Almost every major city has a square, the center of both the social and commercial worlds. Most squares are paved, and are suitable for open markets, musical concerts, political rallies, and other large events. They are also usually lined with small shops, such as clothing, bakeries, and grocery stores, and have a monument or fountain in the center. But beside these similarities, the squares all have their own unique history, and they have become major tourist attractions because of the ambience, the bustle of the shops, and their stories.
5. Piazza del Campo
The Piazza del Campo is widely known as one of Europe’s best medieval squares. It is located in the heart of Siena, Tuscany, Italy, and is surrounded by beautiful and historic architecture. The Palazzo Pubblico is the square’s famous tower, built in 1297 to house the government, and still standing today. The wealthiest of Siena’s families live around the shell shaped plaza, and twice per year, a horse race called the Palio de Siena runs three times around the square’s perimeter.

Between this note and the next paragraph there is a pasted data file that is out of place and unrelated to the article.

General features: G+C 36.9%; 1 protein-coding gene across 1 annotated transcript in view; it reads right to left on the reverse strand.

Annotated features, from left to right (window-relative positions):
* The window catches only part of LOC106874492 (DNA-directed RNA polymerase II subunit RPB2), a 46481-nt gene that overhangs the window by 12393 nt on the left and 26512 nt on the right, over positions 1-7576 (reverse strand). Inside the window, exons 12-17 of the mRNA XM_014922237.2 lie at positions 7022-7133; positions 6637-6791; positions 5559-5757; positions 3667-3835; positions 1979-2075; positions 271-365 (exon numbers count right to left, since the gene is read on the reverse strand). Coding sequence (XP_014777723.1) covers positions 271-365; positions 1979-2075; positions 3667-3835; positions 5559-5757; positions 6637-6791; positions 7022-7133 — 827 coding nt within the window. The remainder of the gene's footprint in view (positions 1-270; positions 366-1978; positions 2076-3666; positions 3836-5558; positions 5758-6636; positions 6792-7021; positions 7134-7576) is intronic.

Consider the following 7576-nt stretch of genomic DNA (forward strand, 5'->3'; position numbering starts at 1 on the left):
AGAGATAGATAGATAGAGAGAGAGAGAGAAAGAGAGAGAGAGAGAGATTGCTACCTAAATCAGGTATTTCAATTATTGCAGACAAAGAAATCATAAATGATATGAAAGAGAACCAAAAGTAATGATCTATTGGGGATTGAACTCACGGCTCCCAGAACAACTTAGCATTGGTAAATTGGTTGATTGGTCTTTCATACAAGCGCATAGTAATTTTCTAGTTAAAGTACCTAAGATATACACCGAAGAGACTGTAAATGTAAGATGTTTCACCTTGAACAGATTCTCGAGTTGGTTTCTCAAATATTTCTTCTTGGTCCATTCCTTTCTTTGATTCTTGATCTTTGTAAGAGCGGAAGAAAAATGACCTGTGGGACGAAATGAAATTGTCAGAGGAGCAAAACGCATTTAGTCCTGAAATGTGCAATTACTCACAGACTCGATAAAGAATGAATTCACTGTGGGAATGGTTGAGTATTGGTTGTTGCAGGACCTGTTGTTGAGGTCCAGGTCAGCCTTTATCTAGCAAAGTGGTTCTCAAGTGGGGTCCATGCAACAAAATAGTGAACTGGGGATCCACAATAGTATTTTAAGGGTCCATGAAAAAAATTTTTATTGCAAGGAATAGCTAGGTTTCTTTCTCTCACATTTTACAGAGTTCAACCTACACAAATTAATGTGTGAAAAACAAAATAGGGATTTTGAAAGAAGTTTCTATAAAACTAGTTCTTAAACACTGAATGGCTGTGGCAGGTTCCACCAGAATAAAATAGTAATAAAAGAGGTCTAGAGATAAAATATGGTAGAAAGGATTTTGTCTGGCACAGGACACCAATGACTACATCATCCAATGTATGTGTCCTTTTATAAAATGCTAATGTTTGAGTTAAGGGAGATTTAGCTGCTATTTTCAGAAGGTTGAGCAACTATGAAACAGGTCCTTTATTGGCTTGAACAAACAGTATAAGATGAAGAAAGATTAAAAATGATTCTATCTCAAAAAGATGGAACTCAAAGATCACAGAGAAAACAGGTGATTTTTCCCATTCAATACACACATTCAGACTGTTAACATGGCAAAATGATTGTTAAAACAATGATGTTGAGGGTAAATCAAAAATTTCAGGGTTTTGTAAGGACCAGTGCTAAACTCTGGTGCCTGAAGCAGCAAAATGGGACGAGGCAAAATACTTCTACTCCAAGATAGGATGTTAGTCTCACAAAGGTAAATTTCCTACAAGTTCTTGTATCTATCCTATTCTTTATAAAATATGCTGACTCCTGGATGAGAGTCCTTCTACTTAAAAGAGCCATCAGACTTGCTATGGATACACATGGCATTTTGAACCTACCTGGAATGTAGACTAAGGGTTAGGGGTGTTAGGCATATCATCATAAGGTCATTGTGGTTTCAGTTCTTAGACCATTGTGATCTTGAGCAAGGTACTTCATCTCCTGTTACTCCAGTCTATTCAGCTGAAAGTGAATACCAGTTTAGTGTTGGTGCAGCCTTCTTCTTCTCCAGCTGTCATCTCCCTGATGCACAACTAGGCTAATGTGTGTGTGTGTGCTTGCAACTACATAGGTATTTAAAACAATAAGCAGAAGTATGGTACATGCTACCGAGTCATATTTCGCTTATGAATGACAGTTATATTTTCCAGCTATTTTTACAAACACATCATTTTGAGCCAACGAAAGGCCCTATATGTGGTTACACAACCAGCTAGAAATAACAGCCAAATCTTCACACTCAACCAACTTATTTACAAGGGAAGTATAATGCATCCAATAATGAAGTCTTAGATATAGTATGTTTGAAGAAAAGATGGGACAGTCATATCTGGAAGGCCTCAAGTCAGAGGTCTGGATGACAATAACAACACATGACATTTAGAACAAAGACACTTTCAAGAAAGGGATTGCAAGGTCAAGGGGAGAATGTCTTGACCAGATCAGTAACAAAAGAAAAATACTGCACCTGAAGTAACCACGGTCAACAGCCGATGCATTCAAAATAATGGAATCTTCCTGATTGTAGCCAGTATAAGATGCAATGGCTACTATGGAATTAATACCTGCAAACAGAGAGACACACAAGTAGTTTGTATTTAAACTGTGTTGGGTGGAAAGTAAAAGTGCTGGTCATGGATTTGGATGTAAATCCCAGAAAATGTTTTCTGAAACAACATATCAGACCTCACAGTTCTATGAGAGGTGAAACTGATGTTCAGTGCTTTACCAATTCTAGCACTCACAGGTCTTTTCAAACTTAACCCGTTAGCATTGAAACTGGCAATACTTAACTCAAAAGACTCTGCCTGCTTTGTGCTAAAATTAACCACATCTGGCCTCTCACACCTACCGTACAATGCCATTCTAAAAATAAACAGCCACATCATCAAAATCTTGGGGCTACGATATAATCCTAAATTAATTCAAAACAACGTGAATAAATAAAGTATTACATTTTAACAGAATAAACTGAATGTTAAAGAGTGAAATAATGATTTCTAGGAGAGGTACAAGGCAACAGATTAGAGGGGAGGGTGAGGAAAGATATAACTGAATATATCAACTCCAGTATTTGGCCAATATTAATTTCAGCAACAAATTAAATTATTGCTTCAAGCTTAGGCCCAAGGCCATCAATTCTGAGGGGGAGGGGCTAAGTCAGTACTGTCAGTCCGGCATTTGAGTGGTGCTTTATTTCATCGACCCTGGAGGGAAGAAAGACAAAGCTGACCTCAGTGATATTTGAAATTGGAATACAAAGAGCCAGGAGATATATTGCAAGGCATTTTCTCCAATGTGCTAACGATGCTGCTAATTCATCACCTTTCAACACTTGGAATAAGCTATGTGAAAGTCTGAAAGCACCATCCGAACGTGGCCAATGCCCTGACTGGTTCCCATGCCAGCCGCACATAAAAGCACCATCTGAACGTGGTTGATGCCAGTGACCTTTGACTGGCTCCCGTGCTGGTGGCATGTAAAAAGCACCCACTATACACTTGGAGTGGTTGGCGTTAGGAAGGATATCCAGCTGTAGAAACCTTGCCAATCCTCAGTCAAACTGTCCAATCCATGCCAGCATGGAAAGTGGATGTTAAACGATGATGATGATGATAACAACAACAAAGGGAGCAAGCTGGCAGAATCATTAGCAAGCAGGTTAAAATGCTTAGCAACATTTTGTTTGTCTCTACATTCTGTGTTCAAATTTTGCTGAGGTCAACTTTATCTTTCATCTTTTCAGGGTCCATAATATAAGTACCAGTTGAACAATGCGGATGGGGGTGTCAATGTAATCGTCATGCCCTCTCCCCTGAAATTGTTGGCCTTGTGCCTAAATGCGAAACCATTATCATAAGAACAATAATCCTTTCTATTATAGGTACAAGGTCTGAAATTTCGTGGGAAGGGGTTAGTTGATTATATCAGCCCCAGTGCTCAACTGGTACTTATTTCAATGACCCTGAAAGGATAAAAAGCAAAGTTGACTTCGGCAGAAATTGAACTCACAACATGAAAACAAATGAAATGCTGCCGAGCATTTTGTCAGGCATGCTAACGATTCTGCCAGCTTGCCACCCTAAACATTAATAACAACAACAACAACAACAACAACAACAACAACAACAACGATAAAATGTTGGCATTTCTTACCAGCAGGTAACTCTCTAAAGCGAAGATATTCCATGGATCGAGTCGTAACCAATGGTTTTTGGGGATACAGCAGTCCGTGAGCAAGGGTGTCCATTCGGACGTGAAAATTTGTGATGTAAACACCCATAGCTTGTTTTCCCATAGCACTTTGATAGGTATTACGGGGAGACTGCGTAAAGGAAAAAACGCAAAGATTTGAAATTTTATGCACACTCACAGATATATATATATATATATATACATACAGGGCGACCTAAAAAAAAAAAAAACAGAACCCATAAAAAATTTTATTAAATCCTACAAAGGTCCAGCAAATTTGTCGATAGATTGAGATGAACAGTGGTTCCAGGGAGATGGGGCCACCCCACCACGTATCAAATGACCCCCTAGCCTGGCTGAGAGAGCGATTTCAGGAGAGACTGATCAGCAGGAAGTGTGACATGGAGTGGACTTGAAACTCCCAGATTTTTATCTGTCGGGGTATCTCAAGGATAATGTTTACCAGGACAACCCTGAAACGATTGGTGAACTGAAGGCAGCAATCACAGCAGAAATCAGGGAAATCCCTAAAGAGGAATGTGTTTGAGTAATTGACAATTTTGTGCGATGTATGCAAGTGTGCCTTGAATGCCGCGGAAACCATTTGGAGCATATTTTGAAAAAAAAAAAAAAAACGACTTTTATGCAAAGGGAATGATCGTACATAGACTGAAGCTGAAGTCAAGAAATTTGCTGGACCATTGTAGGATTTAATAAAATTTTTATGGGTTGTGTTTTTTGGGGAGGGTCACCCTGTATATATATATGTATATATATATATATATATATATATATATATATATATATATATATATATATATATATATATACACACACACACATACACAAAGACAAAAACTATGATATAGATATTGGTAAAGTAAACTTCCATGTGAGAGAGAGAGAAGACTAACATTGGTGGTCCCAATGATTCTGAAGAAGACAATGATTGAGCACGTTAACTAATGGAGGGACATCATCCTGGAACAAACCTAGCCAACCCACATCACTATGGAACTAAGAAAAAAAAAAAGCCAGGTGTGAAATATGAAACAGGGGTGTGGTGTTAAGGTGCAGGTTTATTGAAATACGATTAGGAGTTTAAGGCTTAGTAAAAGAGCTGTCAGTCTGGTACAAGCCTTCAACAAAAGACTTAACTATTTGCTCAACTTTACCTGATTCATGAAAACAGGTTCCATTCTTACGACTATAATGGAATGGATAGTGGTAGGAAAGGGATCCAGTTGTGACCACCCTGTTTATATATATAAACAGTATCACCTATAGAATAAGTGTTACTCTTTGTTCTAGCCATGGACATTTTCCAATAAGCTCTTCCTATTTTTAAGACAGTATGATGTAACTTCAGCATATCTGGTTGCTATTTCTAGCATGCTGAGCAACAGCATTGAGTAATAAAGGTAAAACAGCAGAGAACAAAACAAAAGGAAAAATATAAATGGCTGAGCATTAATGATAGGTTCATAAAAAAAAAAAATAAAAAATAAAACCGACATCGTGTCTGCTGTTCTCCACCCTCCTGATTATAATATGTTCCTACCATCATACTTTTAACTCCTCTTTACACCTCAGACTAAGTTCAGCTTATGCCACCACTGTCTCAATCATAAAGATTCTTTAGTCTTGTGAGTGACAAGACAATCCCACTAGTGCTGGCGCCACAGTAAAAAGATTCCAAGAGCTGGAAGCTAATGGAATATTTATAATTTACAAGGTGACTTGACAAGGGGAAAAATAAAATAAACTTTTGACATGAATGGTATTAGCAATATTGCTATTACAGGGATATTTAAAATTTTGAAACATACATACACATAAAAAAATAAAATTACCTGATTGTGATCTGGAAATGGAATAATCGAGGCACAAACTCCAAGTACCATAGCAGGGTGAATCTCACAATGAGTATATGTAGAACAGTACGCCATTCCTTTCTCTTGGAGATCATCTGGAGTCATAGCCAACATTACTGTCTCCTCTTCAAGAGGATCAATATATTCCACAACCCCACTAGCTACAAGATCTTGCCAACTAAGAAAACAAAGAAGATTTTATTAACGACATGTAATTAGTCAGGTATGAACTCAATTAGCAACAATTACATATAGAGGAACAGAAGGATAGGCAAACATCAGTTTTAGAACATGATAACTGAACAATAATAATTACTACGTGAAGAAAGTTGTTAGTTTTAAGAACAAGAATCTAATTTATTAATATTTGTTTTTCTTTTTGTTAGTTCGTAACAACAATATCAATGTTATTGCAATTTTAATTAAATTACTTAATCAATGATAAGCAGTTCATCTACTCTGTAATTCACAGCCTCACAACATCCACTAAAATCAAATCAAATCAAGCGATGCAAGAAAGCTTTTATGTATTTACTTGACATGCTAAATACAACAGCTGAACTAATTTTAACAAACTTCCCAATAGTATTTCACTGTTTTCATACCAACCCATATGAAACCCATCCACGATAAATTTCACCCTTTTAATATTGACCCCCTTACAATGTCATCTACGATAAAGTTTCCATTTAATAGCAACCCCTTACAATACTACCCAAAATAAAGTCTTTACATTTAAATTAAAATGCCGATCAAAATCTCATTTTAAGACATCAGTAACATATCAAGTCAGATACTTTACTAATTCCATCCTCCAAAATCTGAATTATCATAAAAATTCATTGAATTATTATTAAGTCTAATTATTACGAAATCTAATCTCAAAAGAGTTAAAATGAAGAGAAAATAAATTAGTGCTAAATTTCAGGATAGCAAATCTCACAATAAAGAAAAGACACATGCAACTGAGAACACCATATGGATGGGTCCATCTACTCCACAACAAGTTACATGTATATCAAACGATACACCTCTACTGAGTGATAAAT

4. Trafalgar Square
Trafalgar Square is commonly known as the greatest square in the United Kingdom. It is situated in central London, in the area formerly known as Charing Cross. The square features many fountains and monuments, most commemorating the Battle of Trafalgar in 1805 for which the square was named. People gather to feed the pigeons, and watch the spectacular fireworks on New Year’s Eve.
3. Jeema el-Fnaa
In the old city of Marrakesh, Morocco, Jeema el-Fnaa is a huge public square and open market. Originally founded in 1070, the square has remained almost unchanged architecturally. During the day, the market is filled with snake charmers and orange juice vendors, but night falls, the square changes, magicians and peddlers of ancient medicine come out, Cheulah boys dance, and traditional story tellers draw many listeners. Dozens more food and bakery stalls appear, and the crowds peak.
2. Times Square
Known as the “Crossroads of the World,” Times Square is the major commercial intersection in Midtown Manhattan, New York. It is known for its bright lights and busy pedestrian traffic, and also the famous ball drop on New Year’s Eve. The Square is the hub of the Broadway theater and entertainment district, and is one of the worlds most visited tourist attractions, bringing in over 39 million visitors annually.
1. Saint Peter’s Square
Saint Peter’s Square is located directly in front of St. Peter’s Basilica in the heart of Vatican City, Rome. Massive Tuscan columns, four deep, form the trapezoidal entrance and surround the elliptical square. At the very center of the ellipse stand an Egyptian obelisk transported from Egypt to Rome during the reign of Emperor Augustus. The obelisk was moved to its current location in 1586 under the direction of Pope Sixtus V. Some still believe the gilt ball on top of the obelisk contains the ashes of Julius Caesar.